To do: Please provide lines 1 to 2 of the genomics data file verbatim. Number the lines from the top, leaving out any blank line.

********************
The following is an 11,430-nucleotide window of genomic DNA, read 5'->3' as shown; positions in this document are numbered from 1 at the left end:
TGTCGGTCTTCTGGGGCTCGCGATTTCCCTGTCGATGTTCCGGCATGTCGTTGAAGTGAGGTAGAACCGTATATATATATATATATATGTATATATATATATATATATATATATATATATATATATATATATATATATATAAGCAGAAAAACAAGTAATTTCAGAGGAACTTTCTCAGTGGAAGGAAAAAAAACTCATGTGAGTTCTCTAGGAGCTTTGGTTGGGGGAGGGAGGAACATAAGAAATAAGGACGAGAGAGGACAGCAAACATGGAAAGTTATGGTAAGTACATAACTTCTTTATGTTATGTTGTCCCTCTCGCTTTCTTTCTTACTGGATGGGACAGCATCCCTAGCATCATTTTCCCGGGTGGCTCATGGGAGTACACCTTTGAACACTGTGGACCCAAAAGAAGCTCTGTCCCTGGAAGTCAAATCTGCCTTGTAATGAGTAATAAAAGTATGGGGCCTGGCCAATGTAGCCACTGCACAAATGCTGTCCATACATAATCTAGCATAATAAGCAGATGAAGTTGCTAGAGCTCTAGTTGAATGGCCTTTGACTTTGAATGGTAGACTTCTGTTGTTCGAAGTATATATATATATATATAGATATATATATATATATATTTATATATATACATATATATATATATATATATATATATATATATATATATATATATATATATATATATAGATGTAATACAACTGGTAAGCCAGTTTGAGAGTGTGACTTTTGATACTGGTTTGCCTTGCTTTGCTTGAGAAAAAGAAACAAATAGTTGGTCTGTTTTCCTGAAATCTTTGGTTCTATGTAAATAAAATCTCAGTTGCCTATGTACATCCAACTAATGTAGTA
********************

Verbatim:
The following is an 11,430-nucleotide window of genomic DNA, read 5'->3' as shown; positions in this document are numbered from 1 at the left end:
TGTCGGTCTTCTGGGGCTCGCGATTTCCCTGTCGATGTTCCGGCATGTCGTTGAAGTGAGGTAGAACCGTATATATATATATATATATGTATATATATATATATATATATATATATATATATATATATATATATATATATAAGCAGAAAAACAAGTAATTTCAGAGGAACTTTCTCAGTGGAAGGAAAAAAAACTCATGTGAGTTCTCTAGGAGCTTTGGTTGGGGGAGGGAGGAACATAAGAAATAAGGACGAGAGAGGACAGCAAACATGGAAAGTTATGGTAAGTACATAACTTCTTTATGTTATGTTGTCCCTCTCGCTTTCTTTCTTACTGGATGGGACAGCATCCCTAGCATCATTTTCCCGGGTGGCTCATGGGAGTACACCTTTGAACACTGTGGACCCAAAAGAAGCTCTGTCCCTGGAAGTCAAATCTGCCTTGTAATGAGTAATAAAAGTATGGGGCCTGGCCAATGTAGCCACTGCACAAATGCTGTCCATACATAATCTAGCATAATAAGCAGATGAAGTTGCTAGAGCTCTAGTTGAATGGCCTTTGACTTTGAATGGTAGACTTCTGTTGTTCGAAGTATATATATATATATATAGATATATATATATATATATTTATATATATACATATATATATATATATATATATATATATATATATATATATATATATATATATATATAGATGTAATACAACTGGTAAGCCAGTTTGAGAGTGTGACTTTTGATACTGGTTTGCCTTGCTTTGCTTGAGAAAAAGAAACAAATAGTTGGTCTGTTTTCCTGAAATCTTTGGTTCTATGTAAATAAAATCTCAGTTGCCTATGTACATCCAACTAATGTAGTA